Biden’s Build Back Better Plan, an “earmarked $555 billion for renewable energy and clean transportation incentives over a decade,” would be the spearhead of his climate change initiative. This would be the largest amount allocated toward combatting climate change in U.S. history. Despite passing in the House, the bill hit a Senate-support roadblock, with moderate Sen. Joe Manchin (D-WV) refusing to vote in favor of the bill, believing the spending might exacerbate already record-high inflation. The fate of this bill is yet to be determined.
Under Biden, all remaining U.S. troops were withdrawn from Afghanistan in August 2021, but despite this marking the end of America’s longest war, the move still sparked backlash.
According to a poll conducted by Pew Research Center last August, 54% of Americans supported the withdrawal while 42% did not. When asked about the handling of the situation, 42% described it as “poor,” 29% said “only fair,” 21% said “good,” and only 6% said “excellent.” And when asked whether or not the U.S. achieved its goals in Afghanistan, 69% said it failed, while only 27% said it succeed.
Responding to widespread criticisms of the execution of the withdrawal, illustrated by the generally negative public mood shown in the figures prior mentioned, in a speech during August of last year, Biden conceded that the situation “[unfolded] more quickly than we had anticipated,” when referring to the collapse of the Afghan military. He also stated, “I stand squarely behind my decision. After 20 years, I've learned the hard way that there was never a good time to withdraw U.S. forces.”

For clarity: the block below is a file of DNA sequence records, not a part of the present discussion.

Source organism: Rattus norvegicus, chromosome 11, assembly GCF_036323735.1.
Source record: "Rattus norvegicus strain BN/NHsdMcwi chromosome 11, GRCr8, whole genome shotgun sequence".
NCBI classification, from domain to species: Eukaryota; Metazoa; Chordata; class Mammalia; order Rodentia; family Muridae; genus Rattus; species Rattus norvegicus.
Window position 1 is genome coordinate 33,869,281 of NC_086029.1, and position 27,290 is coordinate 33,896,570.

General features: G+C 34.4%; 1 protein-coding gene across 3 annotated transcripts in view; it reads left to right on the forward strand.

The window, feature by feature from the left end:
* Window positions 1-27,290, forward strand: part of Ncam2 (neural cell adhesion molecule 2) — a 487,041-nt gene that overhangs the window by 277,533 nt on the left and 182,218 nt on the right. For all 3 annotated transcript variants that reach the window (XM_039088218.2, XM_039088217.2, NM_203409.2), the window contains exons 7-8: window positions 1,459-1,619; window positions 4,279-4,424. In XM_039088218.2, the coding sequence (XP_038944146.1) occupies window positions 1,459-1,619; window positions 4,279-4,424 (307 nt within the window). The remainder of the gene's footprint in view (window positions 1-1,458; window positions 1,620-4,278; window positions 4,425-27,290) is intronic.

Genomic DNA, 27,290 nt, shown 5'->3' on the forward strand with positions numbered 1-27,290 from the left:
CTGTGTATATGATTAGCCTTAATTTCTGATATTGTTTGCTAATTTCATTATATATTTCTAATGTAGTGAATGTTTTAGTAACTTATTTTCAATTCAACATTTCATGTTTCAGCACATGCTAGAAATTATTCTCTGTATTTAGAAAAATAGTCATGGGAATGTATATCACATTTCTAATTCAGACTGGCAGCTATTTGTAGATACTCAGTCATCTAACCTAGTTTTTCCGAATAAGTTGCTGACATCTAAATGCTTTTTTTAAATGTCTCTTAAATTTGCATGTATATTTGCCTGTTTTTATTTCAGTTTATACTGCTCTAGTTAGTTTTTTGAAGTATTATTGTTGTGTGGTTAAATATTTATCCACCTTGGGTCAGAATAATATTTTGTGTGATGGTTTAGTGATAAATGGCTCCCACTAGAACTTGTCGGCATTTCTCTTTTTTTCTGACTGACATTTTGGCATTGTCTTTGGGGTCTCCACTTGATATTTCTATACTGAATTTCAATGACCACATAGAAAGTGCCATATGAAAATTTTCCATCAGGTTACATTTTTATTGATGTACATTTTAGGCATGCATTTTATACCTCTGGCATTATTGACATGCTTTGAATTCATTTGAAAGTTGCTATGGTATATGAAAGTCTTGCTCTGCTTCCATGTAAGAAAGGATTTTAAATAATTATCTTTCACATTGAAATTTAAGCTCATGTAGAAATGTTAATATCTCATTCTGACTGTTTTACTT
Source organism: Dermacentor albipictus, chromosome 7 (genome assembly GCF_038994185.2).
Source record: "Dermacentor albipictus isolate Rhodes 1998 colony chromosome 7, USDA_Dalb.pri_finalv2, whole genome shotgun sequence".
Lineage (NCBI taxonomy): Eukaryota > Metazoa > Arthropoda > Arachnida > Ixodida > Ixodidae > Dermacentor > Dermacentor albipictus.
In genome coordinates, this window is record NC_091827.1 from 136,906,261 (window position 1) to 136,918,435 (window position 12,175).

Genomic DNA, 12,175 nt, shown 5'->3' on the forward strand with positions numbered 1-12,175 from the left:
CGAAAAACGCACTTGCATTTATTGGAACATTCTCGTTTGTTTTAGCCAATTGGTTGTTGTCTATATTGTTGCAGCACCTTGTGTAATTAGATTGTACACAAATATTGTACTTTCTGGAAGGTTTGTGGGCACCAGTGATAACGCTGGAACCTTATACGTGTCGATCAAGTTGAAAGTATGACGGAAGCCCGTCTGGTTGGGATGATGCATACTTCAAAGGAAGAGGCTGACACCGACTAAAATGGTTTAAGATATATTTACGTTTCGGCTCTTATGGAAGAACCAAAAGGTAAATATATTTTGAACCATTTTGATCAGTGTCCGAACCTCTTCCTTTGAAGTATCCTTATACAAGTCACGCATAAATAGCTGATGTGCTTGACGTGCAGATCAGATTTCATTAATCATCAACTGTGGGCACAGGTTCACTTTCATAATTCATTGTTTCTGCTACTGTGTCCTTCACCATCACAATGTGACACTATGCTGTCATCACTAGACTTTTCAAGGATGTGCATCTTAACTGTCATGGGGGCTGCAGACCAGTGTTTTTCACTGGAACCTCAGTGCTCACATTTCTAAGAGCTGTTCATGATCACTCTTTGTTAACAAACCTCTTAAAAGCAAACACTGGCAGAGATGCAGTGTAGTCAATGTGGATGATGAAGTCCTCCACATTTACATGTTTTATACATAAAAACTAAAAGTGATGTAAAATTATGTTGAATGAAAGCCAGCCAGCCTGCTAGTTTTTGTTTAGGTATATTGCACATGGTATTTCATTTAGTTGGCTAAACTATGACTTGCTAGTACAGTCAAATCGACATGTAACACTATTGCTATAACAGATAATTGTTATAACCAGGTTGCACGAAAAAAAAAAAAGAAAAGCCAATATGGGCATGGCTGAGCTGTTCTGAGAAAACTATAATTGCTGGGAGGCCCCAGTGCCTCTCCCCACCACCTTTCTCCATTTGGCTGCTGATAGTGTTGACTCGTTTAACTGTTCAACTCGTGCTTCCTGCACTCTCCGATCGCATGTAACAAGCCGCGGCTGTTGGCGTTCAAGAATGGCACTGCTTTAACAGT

In November 2021, Congress passed the historic $1.2 trillion dollar Infrastructure Investment and Jobs Act (IIJA), a bipartisan infrastructure bill that includes spending on roads, transportation, clean drinking water, and clean energy, among other things. The bill also allocates $550 billion toward new spending, which will be put to use over the next decade.
Making his final remarks at the signing ceremony, Biden said, “Let’s remember this day. Let’s remember we can come together. And most of all, let’s remember what we got done for the American people when we do come together.”
In response to economic problems, amplified by the COVID-19 pandemic, the US-Mexico border has seen a sharp influx of immigrants seeking asylum. Within Biden’s first year, there have been more than 1.9 million apprehensions at the border.
Though a critic of Trump-era border legislation, Biden has defended Section 265 of U.S. Code Title 42, which enables the expulsion of all asylum seekers (often on the same day of apprehension), with the exception of unaccompanied minors, who have been deemed a danger to public health to prevent the spread of COVID-19. The decision to uphold Title 42 has drawn criticism from human rights groups and public experts, but Biden stands by his decision, citing that its termination would pose a risk to public health.
Looking Behind and Looking Ahead
A national poll conducted in January found that only 43% of Americans approve of Biden’s performance (an all-time low for his presidency), while 52% disapprove.
With the economy facing record-high inflation, Biden has made it a priority to strengthen the economy in his second year, laying out the details of his plan in a January press conference. First on his agenda is to “fix the supply chain,” which his administration plans to tackle via the implementation of his newly passed Infrastructure Investment and Jobs Act that will dampen the effects the supply chain crisis has had on American industries. Secondly, his Build Back Better Plan will “address the biggest costs that working families face every day,” such as lowering the cost of childcare and prescription drugs. Finally, he plans to “promote competition” by providing aid to small businesses, which have most felt the brunt of the pandemic.
In his final statements, Biden lent the American people some words of encouragement, “We’ve seen the grit and determination of the American people this past year. But the best days of this country are still ahead of us, not behind us.”